FEMA sets up review process for Sandy flood insurance claims
TRENTON, N.J. (AP) — Federal Emergency Management Agency officials have agreed to provide Superstorm Sandy victims who think their insurance claims were not fairly paid out a chance for a review.
The review could include up to 144,000 claims and won't limit corrective action to 2,200 that are currently in litigation.
The announcement comes following allegations of fraud involving how some insurance companies assessed damage after the October 2012 storm that killed 71 people in the state and cost the country $65 billion. Insurers have denied any wrongdoing.
FEMA spokesman Rafael Lemaitre said Thursday the agency is setting up a process for survivors to have their claims reviewed. A claim review will not be automatic, however.
Kristine Pyzyna of Ocean Gate is among those who question her claims payout. But she said she won't rely on the review process and is seeking legal help instead.
"They are confirming everything that all of us knew out here," she said. "There was something really wrong out here but we couldn't prove it."
Sens. Robert Menendez and Cory Booker of New Jersey and Charles Schumer and Kirsten Gillibrand of New York met with FEMA administrator Craig Fugate on Wednesday and announced the review process afterward. The lawmakers hailed the meeting as a major development.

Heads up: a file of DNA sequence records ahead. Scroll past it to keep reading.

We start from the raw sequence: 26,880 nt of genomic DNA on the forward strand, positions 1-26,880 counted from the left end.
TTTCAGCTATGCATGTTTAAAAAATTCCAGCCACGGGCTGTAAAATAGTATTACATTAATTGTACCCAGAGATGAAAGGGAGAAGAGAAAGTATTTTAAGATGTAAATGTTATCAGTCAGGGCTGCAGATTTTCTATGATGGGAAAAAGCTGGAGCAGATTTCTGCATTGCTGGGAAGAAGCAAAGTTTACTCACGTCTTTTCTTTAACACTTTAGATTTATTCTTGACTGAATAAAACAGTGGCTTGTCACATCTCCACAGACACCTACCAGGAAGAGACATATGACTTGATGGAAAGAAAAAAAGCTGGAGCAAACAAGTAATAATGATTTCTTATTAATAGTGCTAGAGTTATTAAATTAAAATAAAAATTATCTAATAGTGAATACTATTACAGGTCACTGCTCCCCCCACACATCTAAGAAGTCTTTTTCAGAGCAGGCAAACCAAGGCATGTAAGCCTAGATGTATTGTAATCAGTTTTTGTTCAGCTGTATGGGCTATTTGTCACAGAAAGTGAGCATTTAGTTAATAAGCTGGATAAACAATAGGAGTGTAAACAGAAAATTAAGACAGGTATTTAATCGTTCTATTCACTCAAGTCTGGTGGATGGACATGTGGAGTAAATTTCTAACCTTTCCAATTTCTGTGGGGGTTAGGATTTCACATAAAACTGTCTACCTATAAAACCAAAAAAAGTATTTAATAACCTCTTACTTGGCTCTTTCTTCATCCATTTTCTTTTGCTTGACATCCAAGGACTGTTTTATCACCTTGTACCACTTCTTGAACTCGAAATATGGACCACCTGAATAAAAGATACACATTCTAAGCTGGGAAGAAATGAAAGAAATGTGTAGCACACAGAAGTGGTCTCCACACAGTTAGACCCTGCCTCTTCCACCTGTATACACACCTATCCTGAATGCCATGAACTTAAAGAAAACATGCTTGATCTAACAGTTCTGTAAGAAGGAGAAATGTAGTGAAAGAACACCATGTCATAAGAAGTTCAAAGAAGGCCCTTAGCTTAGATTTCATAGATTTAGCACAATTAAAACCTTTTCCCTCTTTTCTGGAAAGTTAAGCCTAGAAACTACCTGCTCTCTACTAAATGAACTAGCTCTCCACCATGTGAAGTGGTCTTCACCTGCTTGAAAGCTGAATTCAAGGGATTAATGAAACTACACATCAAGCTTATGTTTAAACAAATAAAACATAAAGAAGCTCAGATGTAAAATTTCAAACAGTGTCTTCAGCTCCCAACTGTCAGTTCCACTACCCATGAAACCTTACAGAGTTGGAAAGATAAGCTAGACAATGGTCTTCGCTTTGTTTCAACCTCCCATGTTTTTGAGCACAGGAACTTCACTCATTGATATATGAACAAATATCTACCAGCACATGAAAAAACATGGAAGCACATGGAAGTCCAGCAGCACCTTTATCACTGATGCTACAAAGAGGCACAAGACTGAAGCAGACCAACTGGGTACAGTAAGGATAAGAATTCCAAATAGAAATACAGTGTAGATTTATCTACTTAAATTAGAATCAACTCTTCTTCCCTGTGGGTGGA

"This is a significant turnaround for the thousands of Sandy survivors who have been victimized not only by the storm, but by FEMA, insurance companies and their subcontractors who systemically lowballed claims," Menendez said in a statement.
The fraud allegations reach back to homeowners who say engineering reports commissioned by insurers inaccurately underestimated damage. The senators raised questions during a July 2014 hearing about FEMA's policy of penalizing some insurers for making overpayments more than for making underpayments. As a result of the hearings, the senators say, FEMA agreed to overhaul its internal system, including the formation of a task force to address the penalty structure.
The new process also comes after Menendez and New Jersey Rep. Frank Pallone introduced a bill earlier this year that would stop FEMA from collecting reimbursement from Sandy victims of what the agency says were overpayments. The legislators estimated that FEMA had sent letters to some 3,000 New Jersey and New York residents demanding repayment.
FEMA also asked engineering and insurance firms to give survivors access to their engineering reports.
Pyzyna faults the engineering reports in particular for her troubles in recovering from the storm. She said that to repair her Ocean County home, she maxed out her credit card, took out loans and borrowed from her pension to compensate for lower-than-expected insurance payouts.
"I would like to be compensated. I would like to return money to my pension and pay off my credit card," she said. "But what do I really want to happen? I want to be sure this never ever happens to any other disaster victim. This has to stop."